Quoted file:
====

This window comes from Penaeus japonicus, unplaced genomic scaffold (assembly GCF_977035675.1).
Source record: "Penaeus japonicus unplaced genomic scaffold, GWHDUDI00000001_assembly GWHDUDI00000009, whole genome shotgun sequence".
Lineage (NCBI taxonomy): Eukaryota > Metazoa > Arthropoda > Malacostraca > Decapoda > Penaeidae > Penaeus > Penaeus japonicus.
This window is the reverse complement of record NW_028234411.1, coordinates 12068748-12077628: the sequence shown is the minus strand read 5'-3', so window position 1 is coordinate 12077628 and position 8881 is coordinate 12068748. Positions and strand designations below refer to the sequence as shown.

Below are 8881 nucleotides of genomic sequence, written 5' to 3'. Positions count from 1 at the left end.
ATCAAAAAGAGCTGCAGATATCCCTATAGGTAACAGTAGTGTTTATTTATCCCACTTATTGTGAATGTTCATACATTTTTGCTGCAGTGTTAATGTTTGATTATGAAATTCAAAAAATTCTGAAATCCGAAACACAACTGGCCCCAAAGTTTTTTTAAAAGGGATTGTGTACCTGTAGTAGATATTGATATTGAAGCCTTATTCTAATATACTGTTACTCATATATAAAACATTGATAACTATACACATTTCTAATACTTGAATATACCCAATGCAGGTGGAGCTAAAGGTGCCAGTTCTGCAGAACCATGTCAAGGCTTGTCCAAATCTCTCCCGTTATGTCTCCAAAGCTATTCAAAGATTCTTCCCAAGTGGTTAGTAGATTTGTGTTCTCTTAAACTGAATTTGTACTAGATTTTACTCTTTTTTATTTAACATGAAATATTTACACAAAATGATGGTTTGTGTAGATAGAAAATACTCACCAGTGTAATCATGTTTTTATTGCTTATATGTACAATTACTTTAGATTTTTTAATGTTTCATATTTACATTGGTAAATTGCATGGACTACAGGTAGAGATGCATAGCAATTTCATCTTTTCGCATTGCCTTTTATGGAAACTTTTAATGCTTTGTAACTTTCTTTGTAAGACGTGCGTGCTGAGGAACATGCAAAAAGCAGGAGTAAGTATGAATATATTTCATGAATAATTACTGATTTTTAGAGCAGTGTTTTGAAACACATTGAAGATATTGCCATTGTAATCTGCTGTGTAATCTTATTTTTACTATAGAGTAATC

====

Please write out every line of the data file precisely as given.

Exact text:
This window comes from Penaeus japonicus, unplaced genomic scaffold (assembly GCF_977035675.1).
Source record: "Penaeus japonicus unplaced genomic scaffold, GWHDUDI00000001_assembly GWHDUDI00000009, whole genome shotgun sequence".
Lineage (NCBI taxonomy): Eukaryota > Metazoa > Arthropoda > Malacostraca > Decapoda > Penaeidae > Penaeus > Penaeus japonicus.
This window is the reverse complement of record NW_028234411.1, coordinates 12068748-12077628: the sequence shown is the minus strand read 5'-3', so window position 1 is coordinate 12077628 and position 8881 is coordinate 12068748. Positions and strand designations below refer to the sequence as shown.

Below are 8881 nucleotides of genomic sequence, written 5' to 3'. Positions count from 1 at the left end.
ATCAAAAAGAGCTGCAGATATCCCTATAGGTAACAGTAGTGTTTATTTATCCCACTTATTGTGAATGTTCATACATTTTTGCTGCAGTGTTAATGTTTGATTATGAAATTCAAAAAATTCTGAAATCCGAAACACAACTGGCCCCAAAGTTTTTTTAAAAGGGATTGTGTACCTGTAGTAGATATTGATATTGAAGCCTTATTCTAATATACTGTTACTCATATATAAAACATTGATAACTATACACATTTCTAATACTTGAATATACCCAATGCAGGTGGAGCTAAAGGTGCCAGTTCTGCAGAACCATGTCAAGGCTTGTCCAAATCTCTCCCGTTATGTCTCCAAAGCTATTCAAAGATTCTTCCCAAGTGGTTAGTAGATTTGTGTTCTCTTAAACTGAATTTGTACTAGATTTTACTCTTTTTTATTTAACATGAAATATTTACACAAAATGATGGTTTGTGTAGATAGAAAATACTCACCAGTGTAATCATGTTTTTATTGCTTATATGTACAATTACTTTAGATTTTTTAATGTTTCATATTTACATTGGTAAATTGCATGGACTACAGGTAGAGATGCATAGCAATTTCATCTTTTCGCATTGCCTTTTATGGAAACTTTTAATGCTTTGTAACTTTCTTTGTAAGACGTGCGTGCTGAGGAACATGCAAAAAGCAGGAGTAAGTATGAATATATTTCATGAATAATTACTGATTTTTAGAGCAGTGTTTTGAAACACATTGAAGATATTGCCATTGTAATCTGCTGTGTAATCTTATTTTTACTATAGAGTAATC